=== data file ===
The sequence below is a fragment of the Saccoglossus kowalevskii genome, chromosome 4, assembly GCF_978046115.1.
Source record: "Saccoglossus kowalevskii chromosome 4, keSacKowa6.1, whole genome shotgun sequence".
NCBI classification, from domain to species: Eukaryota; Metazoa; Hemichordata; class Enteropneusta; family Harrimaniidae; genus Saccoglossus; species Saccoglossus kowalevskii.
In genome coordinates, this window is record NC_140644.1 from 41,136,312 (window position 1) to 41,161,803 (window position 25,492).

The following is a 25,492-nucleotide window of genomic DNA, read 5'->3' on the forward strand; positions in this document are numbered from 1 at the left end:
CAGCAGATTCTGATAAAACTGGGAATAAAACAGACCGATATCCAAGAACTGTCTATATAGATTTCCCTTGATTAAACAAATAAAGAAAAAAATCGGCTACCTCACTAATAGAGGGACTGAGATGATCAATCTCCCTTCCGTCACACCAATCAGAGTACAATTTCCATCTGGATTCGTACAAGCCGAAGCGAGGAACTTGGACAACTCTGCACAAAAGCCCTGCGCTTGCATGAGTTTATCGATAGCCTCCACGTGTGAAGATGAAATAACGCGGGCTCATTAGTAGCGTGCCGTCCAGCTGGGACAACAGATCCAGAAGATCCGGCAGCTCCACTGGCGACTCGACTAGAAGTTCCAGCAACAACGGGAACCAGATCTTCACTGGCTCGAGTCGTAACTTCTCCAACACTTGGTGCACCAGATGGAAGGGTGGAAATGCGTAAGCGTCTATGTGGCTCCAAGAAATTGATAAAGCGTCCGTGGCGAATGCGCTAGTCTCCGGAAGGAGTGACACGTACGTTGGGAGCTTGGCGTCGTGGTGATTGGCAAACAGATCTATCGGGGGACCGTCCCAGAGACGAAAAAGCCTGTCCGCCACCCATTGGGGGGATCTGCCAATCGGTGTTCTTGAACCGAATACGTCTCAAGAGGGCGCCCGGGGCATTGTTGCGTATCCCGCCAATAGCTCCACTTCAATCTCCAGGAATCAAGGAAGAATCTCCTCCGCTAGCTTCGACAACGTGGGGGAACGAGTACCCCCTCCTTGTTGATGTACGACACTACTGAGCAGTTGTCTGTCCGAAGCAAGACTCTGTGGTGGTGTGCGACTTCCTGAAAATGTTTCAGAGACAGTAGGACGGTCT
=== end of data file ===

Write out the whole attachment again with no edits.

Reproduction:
The sequence below is a fragment of the Saccoglossus kowalevskii genome, chromosome 4, assembly GCF_978046115.1.
Source record: "Saccoglossus kowalevskii chromosome 4, keSacKowa6.1, whole genome shotgun sequence".
NCBI classification, from domain to species: Eukaryota; Metazoa; Hemichordata; class Enteropneusta; family Harrimaniidae; genus Saccoglossus; species Saccoglossus kowalevskii.
In genome coordinates, this window is record NC_140644.1 from 41,136,312 (window position 1) to 41,161,803 (window position 25,492).

The following is a 25,492-nucleotide window of genomic DNA, read 5'->3' on the forward strand; positions in this document are numbered from 1 at the left end:
CAGCAGATTCTGATAAAACTGGGAATAAAACAGACCGATATCCAAGAACTGTCTATATAGATTTCCCTTGATTAAACAAATAAAGAAAAAAATCGGCTACCTCACTAATAGAGGGACTGAGATGATCAATCTCCCTTCCGTCACACCAATCAGAGTACAATTTCCATCTGGATTCGTACAAGCCGAAGCGAGGAACTTGGACAACTCTGCACAAAAGCCCTGCGCTTGCATGAGTTTATCGATAGCCTCCACGTGTGAAGATGAAATAACGCGGGCTCATTAGTAGCGTGCCGTCCAGCTGGGACAACAGATCCAGAAGATCCGGCAGCTCCACTGGCGACTCGACTAGAAGTTCCAGCAACAACGGGAACCAGATCTTCACTGGCTCGAGTCGTAACTTCTCCAACACTTGGTGCACCAGATGGAAGGGTGGAAATGCGTAAGCGTCTATGTGGCTCCAAGAAATTGATAAAGCGTCCGTGGCGAATGCGCTAGTCTCCGGAAGGAGTGACACGTACGTTGGGAGCTTGGCGTCGTGGTGATTGGCAAACAGATCTATCGGGGGACCGTCCCAGAGACGAAAAAGCCTGTCCGCCACCCATTGGGGGGATCTGCCAATCGGTGTTCTTGAACCGAATACGTCTCAAGAGGGCGCCCGGGGCATTGTTGCGTATCCCGCCAATAGCTCCACTTCAATCTCCAGGAATCAAGGAAGAATCTCCTCCGCTAGCTTCGACAACGTGGGGGAACGAGTACCCCCTCCTTGTTGATGTACGACACTACTGAGCAGTTGTCTGTCCGAAGCAAGACTCTGTGGTGGTGTGCGACTTCCTGAAAATGTTTCAGAGACAGTAGGACGGTCT